Wednesday, October 3, 2012


NPR has a story up today about the horrors of candidates who duck questions in debates. Apparently there's a guy who is dedicated to eradicating this scourge:

Todd Rogers, a behavioral psychologist at Harvard's Kennedy School of Government, got interested in looking at pivots, or dodges, or whatever you want to call them, after watching the 2004 Bush/Kerry debate I quoted earlier.

To him, the dodging on both sides of that debate was enraging, and he couldn't understand why others didn't feel the same.
Well, I don't feel the same, so I'll try to explain.

Rogers and others worried about this -- and in my experience, most people are on his side, not mine -- in my view have a fundamentally wrong view of what debates are all about. It's basically a goo goo idea of debates...voters should come into the debates open-minded, the candidates should speak (rationally, honestly) about "the issues" in order to give voters a good rational basis for making vote choices based on those answers.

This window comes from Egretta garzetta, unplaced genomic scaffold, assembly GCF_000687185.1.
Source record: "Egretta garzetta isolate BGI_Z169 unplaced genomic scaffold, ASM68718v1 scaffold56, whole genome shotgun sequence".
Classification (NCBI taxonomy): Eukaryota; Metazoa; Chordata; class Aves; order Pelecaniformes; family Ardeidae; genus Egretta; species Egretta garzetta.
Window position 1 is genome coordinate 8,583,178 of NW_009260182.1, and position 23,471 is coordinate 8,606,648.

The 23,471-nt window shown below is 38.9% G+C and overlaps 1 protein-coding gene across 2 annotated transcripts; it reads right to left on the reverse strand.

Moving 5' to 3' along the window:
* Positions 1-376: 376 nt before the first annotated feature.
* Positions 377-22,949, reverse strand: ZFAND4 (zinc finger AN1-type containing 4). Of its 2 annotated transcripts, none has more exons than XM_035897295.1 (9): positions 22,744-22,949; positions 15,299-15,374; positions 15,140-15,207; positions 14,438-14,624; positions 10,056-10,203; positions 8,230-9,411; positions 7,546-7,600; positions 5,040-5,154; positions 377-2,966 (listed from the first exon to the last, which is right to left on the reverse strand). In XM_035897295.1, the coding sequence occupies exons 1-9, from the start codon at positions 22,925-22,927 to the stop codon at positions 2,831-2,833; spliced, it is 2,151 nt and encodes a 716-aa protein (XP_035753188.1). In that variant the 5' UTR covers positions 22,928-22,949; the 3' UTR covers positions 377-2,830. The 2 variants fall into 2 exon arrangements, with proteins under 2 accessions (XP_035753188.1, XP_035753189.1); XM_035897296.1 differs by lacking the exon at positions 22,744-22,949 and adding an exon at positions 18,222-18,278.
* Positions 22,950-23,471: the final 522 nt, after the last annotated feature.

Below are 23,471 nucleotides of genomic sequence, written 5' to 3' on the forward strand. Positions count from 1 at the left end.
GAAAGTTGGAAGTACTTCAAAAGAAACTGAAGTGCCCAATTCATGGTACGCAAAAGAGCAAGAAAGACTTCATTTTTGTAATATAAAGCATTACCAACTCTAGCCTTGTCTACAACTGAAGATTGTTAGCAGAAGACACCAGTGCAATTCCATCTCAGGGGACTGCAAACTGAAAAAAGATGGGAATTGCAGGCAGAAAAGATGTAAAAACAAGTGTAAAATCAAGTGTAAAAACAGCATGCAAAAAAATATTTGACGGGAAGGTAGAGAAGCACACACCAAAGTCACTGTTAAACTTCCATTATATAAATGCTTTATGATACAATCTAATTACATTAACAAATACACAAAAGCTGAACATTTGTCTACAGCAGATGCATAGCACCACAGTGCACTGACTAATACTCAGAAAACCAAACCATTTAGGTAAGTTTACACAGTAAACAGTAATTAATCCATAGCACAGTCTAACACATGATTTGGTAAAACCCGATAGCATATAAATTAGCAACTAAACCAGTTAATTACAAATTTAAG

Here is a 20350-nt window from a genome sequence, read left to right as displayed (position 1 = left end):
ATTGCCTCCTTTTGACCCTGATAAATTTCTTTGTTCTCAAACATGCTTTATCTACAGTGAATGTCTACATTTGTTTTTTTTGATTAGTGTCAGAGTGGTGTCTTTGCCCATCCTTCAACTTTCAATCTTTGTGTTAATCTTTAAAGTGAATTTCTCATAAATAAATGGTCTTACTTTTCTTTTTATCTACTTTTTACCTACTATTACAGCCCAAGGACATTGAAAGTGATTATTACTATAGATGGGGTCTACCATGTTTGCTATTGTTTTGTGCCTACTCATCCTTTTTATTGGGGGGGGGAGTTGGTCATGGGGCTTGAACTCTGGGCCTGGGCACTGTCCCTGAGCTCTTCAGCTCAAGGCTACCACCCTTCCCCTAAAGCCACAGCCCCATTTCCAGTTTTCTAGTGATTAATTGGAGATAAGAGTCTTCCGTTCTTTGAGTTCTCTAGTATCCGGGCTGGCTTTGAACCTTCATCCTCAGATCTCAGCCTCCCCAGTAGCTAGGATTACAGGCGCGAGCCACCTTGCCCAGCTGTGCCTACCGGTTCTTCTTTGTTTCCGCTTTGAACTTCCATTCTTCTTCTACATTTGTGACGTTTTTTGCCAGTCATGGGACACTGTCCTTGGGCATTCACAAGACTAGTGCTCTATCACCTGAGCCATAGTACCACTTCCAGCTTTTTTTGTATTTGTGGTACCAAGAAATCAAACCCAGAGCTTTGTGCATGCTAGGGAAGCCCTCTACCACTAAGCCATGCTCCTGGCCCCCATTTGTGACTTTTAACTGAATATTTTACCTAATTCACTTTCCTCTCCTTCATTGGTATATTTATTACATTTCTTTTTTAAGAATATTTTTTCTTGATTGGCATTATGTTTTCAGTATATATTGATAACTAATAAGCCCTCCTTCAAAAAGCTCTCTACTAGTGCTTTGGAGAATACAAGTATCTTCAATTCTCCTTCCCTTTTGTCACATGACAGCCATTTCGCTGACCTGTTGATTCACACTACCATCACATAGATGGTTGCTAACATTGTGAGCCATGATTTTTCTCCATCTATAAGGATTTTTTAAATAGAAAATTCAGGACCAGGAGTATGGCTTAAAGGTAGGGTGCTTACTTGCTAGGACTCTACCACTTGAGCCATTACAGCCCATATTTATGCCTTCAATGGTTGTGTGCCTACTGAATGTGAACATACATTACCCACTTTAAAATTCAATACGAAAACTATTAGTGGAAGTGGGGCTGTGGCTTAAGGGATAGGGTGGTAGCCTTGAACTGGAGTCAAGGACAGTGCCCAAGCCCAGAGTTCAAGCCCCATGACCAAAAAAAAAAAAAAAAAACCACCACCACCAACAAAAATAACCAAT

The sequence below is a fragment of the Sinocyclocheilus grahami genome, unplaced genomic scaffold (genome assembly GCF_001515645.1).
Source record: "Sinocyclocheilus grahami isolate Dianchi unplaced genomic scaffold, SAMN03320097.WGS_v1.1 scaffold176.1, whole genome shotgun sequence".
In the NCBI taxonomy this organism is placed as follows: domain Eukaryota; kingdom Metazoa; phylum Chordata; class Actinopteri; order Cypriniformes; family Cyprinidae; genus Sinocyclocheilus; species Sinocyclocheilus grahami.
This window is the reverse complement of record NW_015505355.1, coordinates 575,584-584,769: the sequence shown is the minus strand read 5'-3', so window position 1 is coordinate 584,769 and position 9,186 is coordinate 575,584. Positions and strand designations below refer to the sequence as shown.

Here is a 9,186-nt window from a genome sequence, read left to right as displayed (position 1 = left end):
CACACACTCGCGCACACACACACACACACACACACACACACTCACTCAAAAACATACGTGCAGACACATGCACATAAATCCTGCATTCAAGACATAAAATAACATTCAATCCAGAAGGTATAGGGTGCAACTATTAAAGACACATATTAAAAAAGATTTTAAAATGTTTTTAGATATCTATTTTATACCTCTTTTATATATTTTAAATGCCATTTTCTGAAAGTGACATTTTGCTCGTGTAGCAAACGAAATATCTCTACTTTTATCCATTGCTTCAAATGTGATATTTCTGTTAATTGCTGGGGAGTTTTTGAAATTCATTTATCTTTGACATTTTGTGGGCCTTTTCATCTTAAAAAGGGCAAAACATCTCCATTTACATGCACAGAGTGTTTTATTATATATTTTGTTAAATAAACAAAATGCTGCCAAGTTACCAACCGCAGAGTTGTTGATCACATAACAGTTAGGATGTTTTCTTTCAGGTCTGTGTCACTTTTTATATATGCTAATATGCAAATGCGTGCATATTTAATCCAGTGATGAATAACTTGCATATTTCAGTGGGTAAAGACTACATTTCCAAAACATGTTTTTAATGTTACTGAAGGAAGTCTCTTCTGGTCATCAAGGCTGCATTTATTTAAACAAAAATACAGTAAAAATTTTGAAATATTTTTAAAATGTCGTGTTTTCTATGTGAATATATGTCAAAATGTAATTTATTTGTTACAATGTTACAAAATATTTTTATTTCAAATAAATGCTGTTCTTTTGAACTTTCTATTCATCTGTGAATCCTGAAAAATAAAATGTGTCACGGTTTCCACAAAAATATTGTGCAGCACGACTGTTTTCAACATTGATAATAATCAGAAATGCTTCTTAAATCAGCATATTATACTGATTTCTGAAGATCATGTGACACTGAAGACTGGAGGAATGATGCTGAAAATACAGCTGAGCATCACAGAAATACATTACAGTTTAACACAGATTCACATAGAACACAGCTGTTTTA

I think that's about 75% fantasy. Voters don't watch the general election debates with an open mind; virtually everyone who watches has already decided, or is leaning so strongly that we can probably speak of them as having decided but not realized it yet. Most undecided voters, at any rate, don't have strong views on most issues, so they're not going to choose based on carefully comparing the candidates' positions to their own, anyway. That doesn't mean that debates are worthless; I'll have a post later today  on why I think debates are valuable anyway. But the implicit model here of what debates should be is mostly based on fiction.

(What isn't fiction? I like questions about public policy rather than clown questions about campaign events or gaffes or other nonsense. Also, I'm pro-honesty, at least within reason; I don't think candidates should outright lie about things, and I favor attempts to discourage that sort of thing).